I know that I’m a visual person, and my general experience with couples is that they also love and appreciate seeing what their cake will look like. So, I take around 30-40 minutes to do a hand-drawn, coloured sketch of your cake/dessert-to-be for the couple. I can hear some of you saying “she’s creating work for herself”, but this is my take on it: if a customer is visualising something different to what’s happening in my head (and often, Lord knows what’s happening in my head), then we have a problem. The sketch brings everyone to the same, cake-encrusted page. And I do it by hand for a couple of reasons; 1) I don’t do Adobe Illustrator well, but I can sketch, and 2) it’s a lovely memento for you to keep.
Image by Shevan J Photography
Prepping and baking time
Think anywhere between 5-10 hours to prepare and bake all the layers, fillings and toppings for a wedding cake, depending on its size.
Assembling and decorating
It usually takes somewhere between 1-3 hours to get the cakes and dessert looking beautiful. I’ll be the first to proclaim my love of flavour over anything else, but I also know that something needs to look as beautiful as it tastes because as everyone knows, we absolutely eat with our eyes.
Larger cakes can also require reinforcement through the cake, so that takes time too (those cake time-lapse videos you see on your feed all day aren’t a reliable indicator of how long it takes to build a cake, incase you had any doubts).
Image by Beurre
Packing, delivering & set up
Once the cute beasts are done, they are packed and set up for delivery. During deliveries, I have been known to look like a madwoman muttering to herself for the entire duration of the drive and set up. What’s really happening is that I am reciting every prayer I know, and making any bargain I can with God, to get me through this set up. Every precautionary step is taken to keep that cake stable and cool during transit. And then there’s the whole thing of getting to the venue, only to find there is no available fridge space for a cake or a bunch of desserts for a dessert table, regardless of them knowing that you’re arriving with said cake for um, just the casual wedding being held that day. All you can think is, “good job, event space, good job”.
Image by Beurre
I’m a pastry chef
I guess that heading kind of reads like Brick from Anchorman proclaiming, “I like to eat ice cream”. But my point is that a qualified pastry chef is making your desserts and cakes. Desserts and everything about them, understanding them, creating them; that’s what I do for a living. I moved to Paris to work in one of the most celebrated patisserie houses in the world to learn new skills and hone in on something that I care about. I am not going to ever hand over something that I am not proud of, because patisserie, whether I like it or not on some days, is intrinsically linked to who I am.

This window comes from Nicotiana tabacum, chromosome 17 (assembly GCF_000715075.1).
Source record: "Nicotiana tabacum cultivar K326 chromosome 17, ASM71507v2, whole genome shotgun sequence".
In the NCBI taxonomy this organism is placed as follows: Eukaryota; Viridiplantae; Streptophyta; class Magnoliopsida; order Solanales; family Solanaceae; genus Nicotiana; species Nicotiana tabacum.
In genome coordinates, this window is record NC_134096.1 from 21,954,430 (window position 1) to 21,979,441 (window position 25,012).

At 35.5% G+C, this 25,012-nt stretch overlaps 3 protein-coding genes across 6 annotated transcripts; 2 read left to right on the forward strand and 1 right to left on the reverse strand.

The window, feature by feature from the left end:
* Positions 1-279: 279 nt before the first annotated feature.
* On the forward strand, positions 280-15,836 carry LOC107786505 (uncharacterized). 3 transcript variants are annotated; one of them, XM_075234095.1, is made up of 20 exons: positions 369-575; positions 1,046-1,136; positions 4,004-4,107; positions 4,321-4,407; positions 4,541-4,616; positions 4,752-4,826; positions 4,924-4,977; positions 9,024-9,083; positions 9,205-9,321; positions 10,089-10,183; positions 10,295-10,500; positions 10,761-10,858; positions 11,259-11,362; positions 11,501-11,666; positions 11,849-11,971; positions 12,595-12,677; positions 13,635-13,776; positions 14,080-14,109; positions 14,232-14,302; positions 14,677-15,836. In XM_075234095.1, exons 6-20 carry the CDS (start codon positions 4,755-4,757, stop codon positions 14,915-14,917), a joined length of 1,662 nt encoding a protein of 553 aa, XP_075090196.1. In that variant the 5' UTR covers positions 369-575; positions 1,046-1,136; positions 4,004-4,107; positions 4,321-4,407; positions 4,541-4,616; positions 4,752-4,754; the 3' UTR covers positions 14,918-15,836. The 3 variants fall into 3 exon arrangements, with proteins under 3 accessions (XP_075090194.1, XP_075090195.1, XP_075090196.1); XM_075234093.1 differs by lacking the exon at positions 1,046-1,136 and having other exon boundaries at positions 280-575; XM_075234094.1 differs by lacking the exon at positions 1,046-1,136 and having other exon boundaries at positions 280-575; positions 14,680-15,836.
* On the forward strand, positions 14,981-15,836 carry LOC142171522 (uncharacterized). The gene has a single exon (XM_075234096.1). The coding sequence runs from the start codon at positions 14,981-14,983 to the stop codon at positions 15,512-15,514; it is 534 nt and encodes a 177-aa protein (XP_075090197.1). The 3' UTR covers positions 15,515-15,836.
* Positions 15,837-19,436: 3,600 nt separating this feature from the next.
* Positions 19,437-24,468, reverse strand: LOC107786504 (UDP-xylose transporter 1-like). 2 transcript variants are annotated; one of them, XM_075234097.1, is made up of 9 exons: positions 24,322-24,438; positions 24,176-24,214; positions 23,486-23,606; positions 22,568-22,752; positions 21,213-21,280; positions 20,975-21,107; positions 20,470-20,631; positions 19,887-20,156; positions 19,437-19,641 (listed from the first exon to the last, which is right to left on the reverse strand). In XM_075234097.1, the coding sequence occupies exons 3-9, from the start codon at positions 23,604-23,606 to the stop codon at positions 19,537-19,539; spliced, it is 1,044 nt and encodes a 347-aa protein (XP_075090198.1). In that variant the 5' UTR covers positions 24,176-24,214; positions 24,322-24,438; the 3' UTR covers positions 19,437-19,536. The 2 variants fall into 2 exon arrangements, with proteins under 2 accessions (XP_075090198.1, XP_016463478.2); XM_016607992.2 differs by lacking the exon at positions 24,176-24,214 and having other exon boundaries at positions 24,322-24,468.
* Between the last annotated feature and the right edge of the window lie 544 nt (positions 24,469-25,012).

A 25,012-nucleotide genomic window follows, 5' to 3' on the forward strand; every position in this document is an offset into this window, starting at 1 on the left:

While this one is pretty self-explanatory, I can’t stop myself from saying this: just consider for a moment how you would feel if someone walked into your office, stood over your desk, and asked you to continue the hard work that you’re doing, but for less financial compensation. We can both make a fairly educated guess on how you would react to that. This is definitely one of the more difficult parts of owning your business. I love what I do, but at the end of the day, it is a business that is deserving of the respect and time that goes into growing it.
One final thing that I’d like to gently remind people of: keep in mind that the above points aren’t necessarily for an elaborate cake. A semi-naked cake, for example, is definitely a more affordable option that absolutely looks gorgeous and effective. However, while something like the semi-naked cake may look effortless, there is still so much effort and preparation that goes into making it. What I’m trying to get at here is that whether you want understated with florals or a glorious, one-of-a-kind masterpiece that Kimmy K would lust over, it all takes time. I completely understand that it’s not immediately clear what goes into a product like your dessert or cake, and in that way, it’s not always easy to discern an appropriate and fair financial expectation. Hopefully, however, this highlights the inner workings of what a high quality dessert business would provide on your wedding day, what we would do for you, and what we appreciate in return.
Ms Zigzag says: This is really important advice to share with engaged couples who are on the hunt for their perfect cake. A huge amount of care, expertise, love and time goes into creating your delicious masterpiece and you’ll need to factor that into your budget. Zahara, you are welcome to write for us anytime. We are loving your thoughtful blogs!
About the author Zahara Valibhoy of Beurre: We are constantly seeking to provide you with delicious, beautiful and creative desserts, be it a celebration cake or a range of decadent pâtisseries, to mark all the special events in your life. At the end of the day, we don’t just encourage gluttonous behaviour; we demand it.
More about Beurre and Zahara’s impressive experience here.